Norway And U.S. Military More Enthusiastic About Alliance Despite Previous Criticism
NOEL KING, HOST:
President Trump likes to bash NATO. He complains that NATO member states get a free ride on America's massive military spending. But NATO's biggest exercises since the Cold War ended just yesterday. And there is a big difference between what President Trump says and what the U.S. military is doing on the ground. NPR's Frank Langfitt has this from Norway.
FRANK LANGFITT, BYLINE: NATO was created to keep the peace in Europe after World War II. But President Trump has hinted that the U.S. might not defend certain NATO allies who don't pay their fair share on defense, which he sees as a rip-off. Here he is speaking to NATO Secretary General Jens Stoltenberg in Brussels last summer.
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PRESIDENT DONALD TRUMP: It's very unfair to our country. It's very unfair to our taxpayers. And I think that these countries have to step it up - not over a 10-year period. They have to step it up immediately.
LANGFITT: No American president has spoken so bluntly about NATO, which worries some NATO allies who wonder if America will have Europe's back.
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LANGFITT: But over the past couple of weeks, as NATO staged its largest exercises since the Cold War, the military alliance projected an image of unity, with America front and center.
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LANGFITT: To learn more, I flew out to an American ship. This is the deck of the USS Iwo Jima. It's a naval amphibious ship. And it's sitting right now in the middle of a Norwegian fjord surrounded by snowcapped mountains. On board, I spoke with Admiral James Foggo. He's commander of U.S. Naval Forces Europe and Africa and also heads NATO Joint Force Command in Naples, Italy. He says these exercises are designed to send a message.
ADMIRAL JAMES FOGGO: If you're going to take a risk and you're going to challenge NATO or you're going to cross into the territory of a NATO ally, there's a response that you're going to get. And I can guarantee you that it is not worth the risk.
LANGFITT: NATO Secretary General Stoltenberg also attended the exercises. I asked him about the contrast between Trump's rhetoric and the profile of American forces here.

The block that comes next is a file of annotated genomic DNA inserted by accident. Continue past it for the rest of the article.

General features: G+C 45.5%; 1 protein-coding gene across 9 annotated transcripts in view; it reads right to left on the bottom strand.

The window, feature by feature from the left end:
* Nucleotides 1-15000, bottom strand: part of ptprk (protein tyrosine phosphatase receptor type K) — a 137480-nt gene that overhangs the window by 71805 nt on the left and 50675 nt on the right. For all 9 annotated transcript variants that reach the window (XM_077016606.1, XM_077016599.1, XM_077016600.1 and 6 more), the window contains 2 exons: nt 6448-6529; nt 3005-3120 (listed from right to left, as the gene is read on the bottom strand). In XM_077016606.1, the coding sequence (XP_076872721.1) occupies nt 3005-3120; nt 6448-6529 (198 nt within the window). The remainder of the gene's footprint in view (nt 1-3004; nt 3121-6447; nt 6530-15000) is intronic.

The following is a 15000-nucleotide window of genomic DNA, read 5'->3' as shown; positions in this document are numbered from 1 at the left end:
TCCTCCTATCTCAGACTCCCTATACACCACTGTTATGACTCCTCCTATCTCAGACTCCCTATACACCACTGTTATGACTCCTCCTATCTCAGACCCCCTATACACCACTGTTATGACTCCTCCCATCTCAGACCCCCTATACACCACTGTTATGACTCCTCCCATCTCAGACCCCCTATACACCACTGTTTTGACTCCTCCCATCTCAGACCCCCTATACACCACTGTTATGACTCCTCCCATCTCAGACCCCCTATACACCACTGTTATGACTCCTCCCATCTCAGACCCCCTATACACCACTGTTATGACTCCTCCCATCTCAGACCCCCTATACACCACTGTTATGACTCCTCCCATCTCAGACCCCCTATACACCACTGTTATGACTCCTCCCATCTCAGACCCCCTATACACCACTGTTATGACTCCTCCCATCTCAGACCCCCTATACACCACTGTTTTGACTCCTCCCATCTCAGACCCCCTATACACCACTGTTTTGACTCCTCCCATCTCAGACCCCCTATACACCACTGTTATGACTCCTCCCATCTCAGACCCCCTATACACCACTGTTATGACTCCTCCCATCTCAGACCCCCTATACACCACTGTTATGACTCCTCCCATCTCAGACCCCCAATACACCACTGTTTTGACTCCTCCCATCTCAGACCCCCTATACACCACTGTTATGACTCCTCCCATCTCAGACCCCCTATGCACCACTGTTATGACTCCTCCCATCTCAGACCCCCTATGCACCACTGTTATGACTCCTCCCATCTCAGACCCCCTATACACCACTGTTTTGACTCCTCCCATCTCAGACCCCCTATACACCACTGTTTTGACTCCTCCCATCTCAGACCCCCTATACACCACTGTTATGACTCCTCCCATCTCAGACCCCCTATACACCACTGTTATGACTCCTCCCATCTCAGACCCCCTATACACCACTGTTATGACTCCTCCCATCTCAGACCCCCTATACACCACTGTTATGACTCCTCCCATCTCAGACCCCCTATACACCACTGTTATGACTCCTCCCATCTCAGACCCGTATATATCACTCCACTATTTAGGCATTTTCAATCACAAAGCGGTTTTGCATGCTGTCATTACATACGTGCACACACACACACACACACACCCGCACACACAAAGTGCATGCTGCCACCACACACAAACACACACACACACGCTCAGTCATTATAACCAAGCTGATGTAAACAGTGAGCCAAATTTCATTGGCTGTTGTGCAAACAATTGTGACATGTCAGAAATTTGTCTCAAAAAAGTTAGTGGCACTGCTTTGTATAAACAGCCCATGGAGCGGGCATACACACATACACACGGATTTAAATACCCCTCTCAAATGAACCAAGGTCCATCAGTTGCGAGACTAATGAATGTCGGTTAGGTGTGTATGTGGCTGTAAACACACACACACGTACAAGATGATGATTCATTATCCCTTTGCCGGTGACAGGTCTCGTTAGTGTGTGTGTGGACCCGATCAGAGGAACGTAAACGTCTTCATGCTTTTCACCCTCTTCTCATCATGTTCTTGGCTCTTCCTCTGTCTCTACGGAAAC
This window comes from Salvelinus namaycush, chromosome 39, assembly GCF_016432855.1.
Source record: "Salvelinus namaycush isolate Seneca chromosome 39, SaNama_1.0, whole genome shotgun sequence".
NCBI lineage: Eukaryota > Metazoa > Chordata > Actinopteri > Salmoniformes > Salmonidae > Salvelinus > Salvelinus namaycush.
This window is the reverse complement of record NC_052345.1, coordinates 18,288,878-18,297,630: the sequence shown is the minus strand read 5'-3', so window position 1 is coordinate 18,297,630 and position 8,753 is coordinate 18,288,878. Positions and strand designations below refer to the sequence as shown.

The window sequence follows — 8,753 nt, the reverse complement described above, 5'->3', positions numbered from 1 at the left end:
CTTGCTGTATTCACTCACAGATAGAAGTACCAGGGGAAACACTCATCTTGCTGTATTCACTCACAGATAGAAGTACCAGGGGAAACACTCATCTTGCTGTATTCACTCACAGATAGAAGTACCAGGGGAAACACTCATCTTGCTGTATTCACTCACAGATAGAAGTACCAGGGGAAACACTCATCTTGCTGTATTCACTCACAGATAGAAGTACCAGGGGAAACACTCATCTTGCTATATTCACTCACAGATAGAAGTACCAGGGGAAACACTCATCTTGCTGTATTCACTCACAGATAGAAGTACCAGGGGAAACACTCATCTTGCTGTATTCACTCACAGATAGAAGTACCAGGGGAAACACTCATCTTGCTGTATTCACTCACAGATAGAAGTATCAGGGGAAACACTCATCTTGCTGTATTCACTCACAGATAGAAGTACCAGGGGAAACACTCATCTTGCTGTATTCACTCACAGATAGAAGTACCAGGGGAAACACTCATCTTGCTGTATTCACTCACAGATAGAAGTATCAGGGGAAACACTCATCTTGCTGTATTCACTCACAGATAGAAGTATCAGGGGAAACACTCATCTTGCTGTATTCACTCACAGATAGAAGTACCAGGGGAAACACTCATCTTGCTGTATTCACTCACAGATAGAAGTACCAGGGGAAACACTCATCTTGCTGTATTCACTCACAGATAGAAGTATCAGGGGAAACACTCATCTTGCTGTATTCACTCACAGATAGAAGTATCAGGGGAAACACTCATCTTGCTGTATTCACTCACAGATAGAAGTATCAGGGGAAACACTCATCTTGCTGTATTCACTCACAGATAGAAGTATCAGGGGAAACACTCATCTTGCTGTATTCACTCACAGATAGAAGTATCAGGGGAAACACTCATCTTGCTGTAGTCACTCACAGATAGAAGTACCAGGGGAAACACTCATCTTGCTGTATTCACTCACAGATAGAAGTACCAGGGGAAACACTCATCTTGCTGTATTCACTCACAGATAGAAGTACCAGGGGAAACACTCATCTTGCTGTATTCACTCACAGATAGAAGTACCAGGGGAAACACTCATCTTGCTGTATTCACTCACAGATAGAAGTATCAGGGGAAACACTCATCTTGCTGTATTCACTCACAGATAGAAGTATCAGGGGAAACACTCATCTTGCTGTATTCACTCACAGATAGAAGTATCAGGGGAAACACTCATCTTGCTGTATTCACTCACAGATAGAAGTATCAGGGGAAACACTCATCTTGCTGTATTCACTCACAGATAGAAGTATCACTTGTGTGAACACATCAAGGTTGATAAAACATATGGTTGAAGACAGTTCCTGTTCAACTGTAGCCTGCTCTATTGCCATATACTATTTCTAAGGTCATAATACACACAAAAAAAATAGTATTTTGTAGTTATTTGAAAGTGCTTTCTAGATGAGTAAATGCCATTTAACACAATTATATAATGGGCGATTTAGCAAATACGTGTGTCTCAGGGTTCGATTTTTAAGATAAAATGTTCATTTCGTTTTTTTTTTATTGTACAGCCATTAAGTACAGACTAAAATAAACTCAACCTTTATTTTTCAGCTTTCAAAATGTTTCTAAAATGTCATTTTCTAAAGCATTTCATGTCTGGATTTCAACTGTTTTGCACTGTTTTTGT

JENS STOLTENBERG: Actions speak louder than words. And what we see is that the U.S. is increasing its military presence in Europe, and European allies are stepping up. So the fact is that we are doing more together, North America and Europe, than we have done for many, many years.
LANGFITT: After the fall of communism, Russia wasn't seen as much of a threat. But after Russia annexed Crimea in 2014, President Obama sent an armored brigade to Europe.
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AINSLEY EARHARDT: Breaking news - overseas American soldiers rolling into Russia's backyard on tanks.
LANGFITT: But instead of cutting funding for Europe's defense, the U.S. government is spending more and more on American forces in the region. Captain Juri Saska, who's chief of the Estonian Navy, feels it. Estonia's a NATO ally in the Baltic region, where the Russian military is increasingly active.
CAPTAIN JURI SASKA: The U.S. was committed and is committed. I would say we have been working more closely the last couple of years than we have done ever before.
LANGFITT: So how to square the seeming disconnect between President Trump's public criticism of NATO and his willingness to spend more to defend Europe from Russia? For one thing, the president generally supports a strong military. And...
TOMAS VALASEK: The president is a lot more pragmatic man than we give him credit for.
LANGFITT: Tomas Valasek was Slovakia's ambassador to NATO and now runs Carnegie Europe, a think tank in Brussels.
VALASEK: You get the sense that at the end of the day, he recognizes this is not an issue that most Americans care about much, so it's not worth really rocking the boat beyond the rhetoric.
LANGFITT: President Trump is adamant that America's NATO partners pay more. But so far, he's still willing to spend a lot of American tax dollars to keep protecting them. Frank Langfitt, NPR News, Trondheim, Norway.
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